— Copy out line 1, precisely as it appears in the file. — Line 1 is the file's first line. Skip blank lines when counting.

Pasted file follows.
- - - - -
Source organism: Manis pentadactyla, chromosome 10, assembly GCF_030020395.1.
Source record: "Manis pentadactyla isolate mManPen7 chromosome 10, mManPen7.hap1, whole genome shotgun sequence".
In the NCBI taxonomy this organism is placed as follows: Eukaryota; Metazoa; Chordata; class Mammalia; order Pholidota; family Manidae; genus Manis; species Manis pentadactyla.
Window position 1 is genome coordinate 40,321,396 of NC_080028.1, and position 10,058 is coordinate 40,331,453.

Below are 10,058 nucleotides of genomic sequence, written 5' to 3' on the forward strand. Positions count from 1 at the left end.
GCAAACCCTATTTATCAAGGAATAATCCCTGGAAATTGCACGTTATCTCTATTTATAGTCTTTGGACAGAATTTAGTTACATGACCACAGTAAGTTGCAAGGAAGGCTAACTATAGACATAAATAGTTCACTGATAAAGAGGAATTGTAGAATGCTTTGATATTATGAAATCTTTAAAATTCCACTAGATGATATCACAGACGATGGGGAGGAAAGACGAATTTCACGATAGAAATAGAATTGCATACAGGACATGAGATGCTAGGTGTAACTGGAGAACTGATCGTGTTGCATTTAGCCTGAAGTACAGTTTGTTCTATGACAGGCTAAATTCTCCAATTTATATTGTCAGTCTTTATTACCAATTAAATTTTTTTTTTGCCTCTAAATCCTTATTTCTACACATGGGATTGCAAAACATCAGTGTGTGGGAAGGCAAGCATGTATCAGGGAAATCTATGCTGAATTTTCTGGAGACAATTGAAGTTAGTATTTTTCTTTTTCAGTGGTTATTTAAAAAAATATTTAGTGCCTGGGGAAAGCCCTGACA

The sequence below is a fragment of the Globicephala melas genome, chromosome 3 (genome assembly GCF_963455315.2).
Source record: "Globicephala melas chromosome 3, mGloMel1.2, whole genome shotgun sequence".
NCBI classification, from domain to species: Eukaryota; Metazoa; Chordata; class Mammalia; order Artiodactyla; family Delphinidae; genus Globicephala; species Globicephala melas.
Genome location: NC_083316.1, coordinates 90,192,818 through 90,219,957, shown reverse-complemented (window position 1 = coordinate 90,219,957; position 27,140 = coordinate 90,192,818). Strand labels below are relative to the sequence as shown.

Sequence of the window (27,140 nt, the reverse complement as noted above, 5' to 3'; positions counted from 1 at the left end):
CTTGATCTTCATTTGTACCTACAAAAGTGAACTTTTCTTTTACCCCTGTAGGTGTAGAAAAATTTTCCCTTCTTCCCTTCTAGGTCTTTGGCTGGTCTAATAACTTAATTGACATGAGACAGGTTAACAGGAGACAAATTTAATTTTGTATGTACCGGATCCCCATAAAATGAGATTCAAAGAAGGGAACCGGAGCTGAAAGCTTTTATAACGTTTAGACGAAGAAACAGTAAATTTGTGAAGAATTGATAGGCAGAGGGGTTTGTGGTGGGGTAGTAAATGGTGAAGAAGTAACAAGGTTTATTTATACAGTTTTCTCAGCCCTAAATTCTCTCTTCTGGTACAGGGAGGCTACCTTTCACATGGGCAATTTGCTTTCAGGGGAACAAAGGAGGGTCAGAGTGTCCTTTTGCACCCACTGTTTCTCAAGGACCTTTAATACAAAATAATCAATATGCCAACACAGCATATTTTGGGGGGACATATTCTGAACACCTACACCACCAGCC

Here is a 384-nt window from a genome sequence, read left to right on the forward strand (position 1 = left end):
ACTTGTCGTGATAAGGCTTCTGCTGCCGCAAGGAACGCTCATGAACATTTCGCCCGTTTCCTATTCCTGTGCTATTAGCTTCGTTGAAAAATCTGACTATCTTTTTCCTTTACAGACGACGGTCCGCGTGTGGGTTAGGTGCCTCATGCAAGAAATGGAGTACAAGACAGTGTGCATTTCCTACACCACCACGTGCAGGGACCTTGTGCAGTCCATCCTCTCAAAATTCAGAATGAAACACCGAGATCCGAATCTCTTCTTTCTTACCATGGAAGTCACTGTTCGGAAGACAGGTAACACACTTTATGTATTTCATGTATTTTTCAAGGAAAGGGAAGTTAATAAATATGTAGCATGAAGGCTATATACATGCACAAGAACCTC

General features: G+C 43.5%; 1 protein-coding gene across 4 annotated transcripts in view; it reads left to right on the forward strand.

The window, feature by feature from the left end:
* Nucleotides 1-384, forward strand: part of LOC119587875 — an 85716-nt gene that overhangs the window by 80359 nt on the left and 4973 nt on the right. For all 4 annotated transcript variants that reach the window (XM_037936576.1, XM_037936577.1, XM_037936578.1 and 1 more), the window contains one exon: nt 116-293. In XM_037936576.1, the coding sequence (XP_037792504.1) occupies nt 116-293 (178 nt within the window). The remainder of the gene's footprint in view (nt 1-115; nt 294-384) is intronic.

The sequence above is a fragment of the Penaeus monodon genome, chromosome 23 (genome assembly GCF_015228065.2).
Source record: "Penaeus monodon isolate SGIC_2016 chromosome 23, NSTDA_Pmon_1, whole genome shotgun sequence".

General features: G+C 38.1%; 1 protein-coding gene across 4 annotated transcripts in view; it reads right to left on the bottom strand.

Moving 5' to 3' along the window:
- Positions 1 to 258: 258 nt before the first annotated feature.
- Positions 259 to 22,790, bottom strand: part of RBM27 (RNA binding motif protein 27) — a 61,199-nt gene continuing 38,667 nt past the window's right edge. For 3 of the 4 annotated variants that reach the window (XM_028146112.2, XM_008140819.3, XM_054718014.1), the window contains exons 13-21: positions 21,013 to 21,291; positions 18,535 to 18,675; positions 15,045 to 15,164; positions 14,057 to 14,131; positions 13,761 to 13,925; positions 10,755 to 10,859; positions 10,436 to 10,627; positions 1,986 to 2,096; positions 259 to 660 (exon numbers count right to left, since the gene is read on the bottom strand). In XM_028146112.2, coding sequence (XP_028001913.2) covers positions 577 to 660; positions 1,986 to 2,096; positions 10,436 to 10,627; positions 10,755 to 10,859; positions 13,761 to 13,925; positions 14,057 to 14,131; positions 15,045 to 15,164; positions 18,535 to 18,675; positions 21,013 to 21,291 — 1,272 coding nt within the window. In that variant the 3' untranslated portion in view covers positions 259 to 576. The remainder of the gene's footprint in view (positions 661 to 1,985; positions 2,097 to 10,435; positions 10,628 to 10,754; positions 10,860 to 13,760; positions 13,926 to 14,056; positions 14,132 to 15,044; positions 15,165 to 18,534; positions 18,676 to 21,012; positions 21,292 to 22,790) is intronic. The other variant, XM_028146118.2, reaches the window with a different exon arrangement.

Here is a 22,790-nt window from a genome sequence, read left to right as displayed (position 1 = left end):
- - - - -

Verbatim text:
Source organism: Manis pentadactyla, chromosome 10, assembly GCF_030020395.1.